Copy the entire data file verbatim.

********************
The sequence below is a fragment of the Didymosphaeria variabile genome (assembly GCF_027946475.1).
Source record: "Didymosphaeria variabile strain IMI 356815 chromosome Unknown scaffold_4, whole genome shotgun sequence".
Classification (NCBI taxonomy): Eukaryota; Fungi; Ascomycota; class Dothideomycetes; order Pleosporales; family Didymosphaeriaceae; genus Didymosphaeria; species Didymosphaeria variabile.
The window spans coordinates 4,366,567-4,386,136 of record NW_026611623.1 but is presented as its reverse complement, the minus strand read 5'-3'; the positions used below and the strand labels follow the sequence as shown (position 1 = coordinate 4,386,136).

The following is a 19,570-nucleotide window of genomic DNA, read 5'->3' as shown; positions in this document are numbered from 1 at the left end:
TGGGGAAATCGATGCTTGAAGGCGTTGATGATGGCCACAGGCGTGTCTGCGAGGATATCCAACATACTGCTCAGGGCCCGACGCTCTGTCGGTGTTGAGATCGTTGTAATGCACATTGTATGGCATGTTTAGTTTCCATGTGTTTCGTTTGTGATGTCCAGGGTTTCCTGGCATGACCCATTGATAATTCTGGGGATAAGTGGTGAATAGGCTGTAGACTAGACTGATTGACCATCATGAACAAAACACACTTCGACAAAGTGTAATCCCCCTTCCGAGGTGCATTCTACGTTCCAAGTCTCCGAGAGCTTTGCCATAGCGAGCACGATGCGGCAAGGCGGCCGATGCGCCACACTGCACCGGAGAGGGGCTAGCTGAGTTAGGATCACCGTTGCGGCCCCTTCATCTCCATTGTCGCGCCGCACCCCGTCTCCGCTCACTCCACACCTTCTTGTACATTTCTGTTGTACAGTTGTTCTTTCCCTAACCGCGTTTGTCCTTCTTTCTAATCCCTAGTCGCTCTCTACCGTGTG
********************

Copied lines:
The sequence below is a fragment of the Didymosphaeria variabile genome (assembly GCF_027946475.1).
Source record: "Didymosphaeria variabile strain IMI 356815 chromosome Unknown scaffold_4, whole genome shotgun sequence".
Classification (NCBI taxonomy): Eukaryota; Fungi; Ascomycota; class Dothideomycetes; order Pleosporales; family Didymosphaeriaceae; genus Didymosphaeria; species Didymosphaeria variabile.
The window spans coordinates 4,366,567-4,386,136 of record NW_026611623.1 but is presented as its reverse complement, the minus strand read 5'-3'; the positions used below and the strand labels follow the sequence as shown (position 1 = coordinate 4,386,136).

The following is a 19,570-nucleotide window of genomic DNA, read 5'->3' as shown; positions in this document are numbered from 1 at the left end:
TGGGGAAATCGATGCTTGAAGGCGTTGATGATGGCCACAGGCGTGTCTGCGAGGATATCCAACATACTGCTCAGGGCCCGACGCTCTGTCGGTGTTGAGATCGTTGTAATGCACATTGTATGGCATGTTTAGTTTCCATGTGTTTCGTTTGTGATGTCCAGGGTTTCCTGGCATGACCCATTGATAATTCTGGGGATAAGTGGTGAATAGGCTGTAGACTAGACTGATTGACCATCATGAACAAAACACACTTCGACAAAGTGTAATCCCCCTTCCGAGGTGCATTCTACGTTCCAAGTCTCCGAGAGCTTTGCCATAGCGAGCACGATGCGGCAAGGCGGCCGATGCGCCACACTGCACCGGAGAGGGGCTAGCTGAGTTAGGATCACCGTTGCGGCCCCTTCATCTCCATTGTCGCGCCGCACCCCGTCTCCGCTCACTCCACACCTTCTTGTACATTTCTGTTGTACAGTTGTTCTTTCCCTAACCGCGTTTGTCCTTCTTTCTAATCCCTAGTCGCTCTCTACCGTGTG